“Of course.” Ashley smiled. Her dad usually attended every game. Today, though, she was almost glad he wasn’t here. She couldn’t spend the hour talking about Christmas Eve and meeting the stranger with Erin’s heart. It was all too sad.
Cole’s team won the game and they drove home to
play in the snow. Once the kids were outside, Ashley and Landon stood near the window. “I don’t have peace about it. I don’t think it’s good for Amy to meet this Kendra woman.”
“Honey.” He turned to face her. “You’re clearly uncomfortable with this.” Landon hugged her and searched her eyes. “So we skip the Christmas Eve dinner this year. We’ll still see each other the next day.”
Ashley looked long at her husband. She loved him so much. “Thank you. For understanding.”
“Always.” He shifted gears, grinned and motioned to the snow out front. “Let’s go show the kids how to build a real snowman.”
Ashley didn’t call her father back until later that night when the kids were in bed. “Like I said earlier, Dad. Landon and I don’t think it’s a good idea.”
“Okay.” He was quicker to respond this time. “I understand. Really.” He paused. “If you change your mind, just let me know.”
His statement frustrated her. “Meaning . . . you hope we’ll still join you?”
“Sure. Yes, that’s what I’d like.”
“But Dad . . .”
Ashley paced across her bedroom floor. “I just got done telling you we won’t be there.” Nothing about this was easy.
“Just pray about it, okay? Can you do that for me?”
Ashley was near tears by the time she hung up. Her dad had never raised his voice, but he seemed unwilling to accept her decision.
After the call she found Landon in the kitchen washing the counters. “I talked to my dad.”
He looked over his shoulder, his handsome face suddenly concerned. “He still wants us to be there?”
“Yes.” Did she look as weary as she felt? She waited while he dried his hands and the two of them took seats opposite each other at the kitchen table.
Landon searched her face. “Tell me, Ash.”
She nodded and her eyes found a spot on the table. “He wasn’t angry or anything. But he wants us there.” She looked up at him. “He asked us to pray about it.”
“Yeah.” Tears filled Ashley’s eyes. “I mean . . . of course we can pray. But think about how hard it would be.”
“We don’t have to be here.” Landon covered her hand with his. “You can stick to your decision.”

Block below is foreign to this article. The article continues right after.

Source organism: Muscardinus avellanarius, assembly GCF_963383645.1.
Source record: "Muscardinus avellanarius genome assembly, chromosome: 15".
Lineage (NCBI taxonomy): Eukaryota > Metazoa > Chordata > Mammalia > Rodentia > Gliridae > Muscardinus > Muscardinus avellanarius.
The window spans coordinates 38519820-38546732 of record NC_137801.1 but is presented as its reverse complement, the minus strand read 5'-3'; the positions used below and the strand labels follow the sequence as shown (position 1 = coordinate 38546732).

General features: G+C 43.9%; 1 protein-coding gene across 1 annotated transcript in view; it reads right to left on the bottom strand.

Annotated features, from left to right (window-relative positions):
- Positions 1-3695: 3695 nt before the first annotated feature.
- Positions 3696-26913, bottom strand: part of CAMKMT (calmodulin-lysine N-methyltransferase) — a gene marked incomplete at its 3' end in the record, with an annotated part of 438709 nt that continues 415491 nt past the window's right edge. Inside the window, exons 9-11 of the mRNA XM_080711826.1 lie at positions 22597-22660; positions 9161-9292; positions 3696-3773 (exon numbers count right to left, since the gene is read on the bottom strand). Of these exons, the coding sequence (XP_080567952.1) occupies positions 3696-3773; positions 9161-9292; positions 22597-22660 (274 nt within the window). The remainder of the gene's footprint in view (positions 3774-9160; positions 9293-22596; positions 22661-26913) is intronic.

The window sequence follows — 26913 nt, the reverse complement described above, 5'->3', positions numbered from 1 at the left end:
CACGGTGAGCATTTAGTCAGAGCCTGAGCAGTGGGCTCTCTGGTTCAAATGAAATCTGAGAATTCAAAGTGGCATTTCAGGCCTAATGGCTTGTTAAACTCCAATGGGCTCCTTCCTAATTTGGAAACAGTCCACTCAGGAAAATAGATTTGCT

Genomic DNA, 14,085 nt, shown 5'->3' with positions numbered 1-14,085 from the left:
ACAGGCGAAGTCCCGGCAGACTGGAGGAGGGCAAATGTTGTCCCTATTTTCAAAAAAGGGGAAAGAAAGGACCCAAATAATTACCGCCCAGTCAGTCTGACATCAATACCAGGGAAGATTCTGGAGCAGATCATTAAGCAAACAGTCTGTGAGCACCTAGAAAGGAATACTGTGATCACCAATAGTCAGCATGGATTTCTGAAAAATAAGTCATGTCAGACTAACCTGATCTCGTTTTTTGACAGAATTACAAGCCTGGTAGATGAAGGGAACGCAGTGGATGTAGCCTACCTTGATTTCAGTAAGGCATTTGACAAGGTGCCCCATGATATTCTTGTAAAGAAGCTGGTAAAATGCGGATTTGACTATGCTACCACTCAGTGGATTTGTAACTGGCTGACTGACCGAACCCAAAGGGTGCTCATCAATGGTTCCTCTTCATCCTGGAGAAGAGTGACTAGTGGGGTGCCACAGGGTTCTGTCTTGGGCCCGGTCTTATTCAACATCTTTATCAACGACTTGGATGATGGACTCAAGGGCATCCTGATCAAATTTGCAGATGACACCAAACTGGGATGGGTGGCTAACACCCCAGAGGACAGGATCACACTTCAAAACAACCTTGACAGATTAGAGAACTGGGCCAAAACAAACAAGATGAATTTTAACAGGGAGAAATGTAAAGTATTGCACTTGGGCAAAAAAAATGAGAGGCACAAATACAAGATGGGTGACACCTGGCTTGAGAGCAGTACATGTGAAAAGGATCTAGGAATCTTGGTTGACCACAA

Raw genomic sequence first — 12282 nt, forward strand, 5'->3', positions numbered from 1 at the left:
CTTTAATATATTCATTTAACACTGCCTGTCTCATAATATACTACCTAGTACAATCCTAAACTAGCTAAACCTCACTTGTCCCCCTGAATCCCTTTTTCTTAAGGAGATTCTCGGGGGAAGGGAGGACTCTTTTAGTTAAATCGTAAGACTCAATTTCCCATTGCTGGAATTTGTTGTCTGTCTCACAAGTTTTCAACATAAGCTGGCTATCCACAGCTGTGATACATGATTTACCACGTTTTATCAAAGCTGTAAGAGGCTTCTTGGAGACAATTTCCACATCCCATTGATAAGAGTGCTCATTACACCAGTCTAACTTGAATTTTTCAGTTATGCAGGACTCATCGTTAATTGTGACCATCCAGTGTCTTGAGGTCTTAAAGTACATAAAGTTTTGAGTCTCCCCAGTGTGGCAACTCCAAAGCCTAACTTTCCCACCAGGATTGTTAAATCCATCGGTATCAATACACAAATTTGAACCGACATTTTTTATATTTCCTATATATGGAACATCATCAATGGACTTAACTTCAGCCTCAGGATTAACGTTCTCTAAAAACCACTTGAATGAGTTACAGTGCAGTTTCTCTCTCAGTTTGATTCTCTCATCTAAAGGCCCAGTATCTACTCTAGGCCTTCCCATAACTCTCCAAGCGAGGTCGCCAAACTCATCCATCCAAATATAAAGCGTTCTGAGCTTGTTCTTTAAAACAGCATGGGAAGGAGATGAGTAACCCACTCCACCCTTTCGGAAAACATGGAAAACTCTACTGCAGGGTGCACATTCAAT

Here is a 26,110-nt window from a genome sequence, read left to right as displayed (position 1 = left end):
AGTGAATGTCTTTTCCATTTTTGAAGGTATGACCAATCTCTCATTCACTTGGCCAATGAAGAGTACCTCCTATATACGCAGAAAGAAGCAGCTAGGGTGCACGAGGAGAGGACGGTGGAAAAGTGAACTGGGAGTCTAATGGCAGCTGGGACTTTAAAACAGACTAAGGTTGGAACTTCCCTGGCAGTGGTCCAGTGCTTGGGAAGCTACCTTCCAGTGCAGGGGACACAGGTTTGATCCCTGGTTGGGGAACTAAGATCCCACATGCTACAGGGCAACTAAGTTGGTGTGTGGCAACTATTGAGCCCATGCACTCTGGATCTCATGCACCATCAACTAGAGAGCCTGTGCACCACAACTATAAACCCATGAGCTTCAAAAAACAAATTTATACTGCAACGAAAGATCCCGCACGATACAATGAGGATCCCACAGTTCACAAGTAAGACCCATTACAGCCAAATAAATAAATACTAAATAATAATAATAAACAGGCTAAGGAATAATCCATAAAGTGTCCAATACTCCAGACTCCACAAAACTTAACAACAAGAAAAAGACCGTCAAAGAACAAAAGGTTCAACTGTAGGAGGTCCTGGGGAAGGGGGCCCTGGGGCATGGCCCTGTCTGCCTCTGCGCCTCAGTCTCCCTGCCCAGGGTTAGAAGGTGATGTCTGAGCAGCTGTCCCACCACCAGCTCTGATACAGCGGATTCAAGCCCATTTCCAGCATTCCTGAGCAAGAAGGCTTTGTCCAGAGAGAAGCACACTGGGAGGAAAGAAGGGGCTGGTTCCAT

Ashley stood, paced to the sink, and turned again to face him. “Doesn’t
my dad get it? We’re talking about Christmas!” She kept her voice low so she wouldn’t wake the kids. But her tone was strained all the same. “Okay, so the woman has Erin’s heart. She doesn’t believe in God and she needs hope and direction. Her marriage is in trouble.” Ashley walked from one side of the kitchen to the other. “I get all that. But why is that our job? Couldn’t we pray for her? Call a church in her area and try to get her connected?”
Landon shifted in his chair.
“I mean, there we’ll all be. Standing around making small talk with this . . . this stranger. And the whole time she’s only alive because Erin died. How are we supposed to have a beautiful Christmas Eve with all of that going on?”
“I hear you.” Landon didn’t look away, didn’t argue with her. “Your dad means well. I believe that.”
Ashley tossed her hands in the air and paced back to the sink. “That’s the hardest part. Of course he means well. He always means well. He loves everybody.”
A smile tugged at Landon’s lips. “No matter how far gone they are.”
The fight left Ashley and she felt her shoulders drop a bit. “Even me. Back in the day.”
Landon gave a light shrug. “Just saying.”
“Deep down you’re not really on his side, though, right?” Tears blurred her eyes again. “Landon, really? On Christmas Eve?”
“I’m on your side, baby.” He stood and came to her. “But I guess it’s possible . . . Christmas Eve could change the woman.”
A sigh slid from Ashley’s heart through her lips. “That’s what my dad says.” She came to him and wrapped her arms around his waist. “I just can’t imagine it. Like what if I can’t stop crying?” She pressed her head against his chest. “And what about Amy? How is she supposed to deal with that? Her mother’s heart beating in the chest of a stranger? Right there in the middle of our Christmas celebration?”
“I get that.” He eased back and looked into her eyes. “Maybe we should—” He seemed to notice something as he looked toward the doorway. “Amy. Honey, why are you out of bed?”
“You’re talking loud.” She wore a red flannel nightgown and rubbed her eyes, the light from the kitchen clearly too bright for her.
“Oh, honey.” Ashley felt a rush of remorse. “I’m so sorry.” She shared a quick glance with Landon. “Come on. I’ll
walk you back to your room. Me and Uncle Landon will be quieter. I promise.”
Fifteen minutes later she returned to the kitchen. Landon was cleaning again, this time drying the stovetop. He set the towel down and turned to Ashley. “Think she heard us?”
“I asked her.” Ashley put her face in her hands for a few seconds and then looked at Landon again. “She said no.”
“She must’ve heard some of it.”
“I think so.” Ashley took his hands. “I thought about talking to her, asking her about it, but even that could be devastating.”
Ashley saw the compassion in Landon’s eyes. He loved all their children so much. And he treated Amy like one of his own. Ashley kept her voice low. “She’s had to live with so much loss.”
“Just like you.” Landon pulled her gently into his arms. “Like all of us.”
She searched his eyes. “But you don’t think anything good could come from meeting with the woman, do you? For Amy?” She paused. “We’re the ones raising her. We should know what’s best for her, don’t you think?”
“I’m not sure.”
His words came slowly, his eyes shining with love for her. “Could there be some comfort in it? Knowing that her mother’s heart saved the life of someone else?”
The idea hadn’t really occurred to Ashley. She let her forehead lean against his. “I can’t see that happening. It would be so sad.”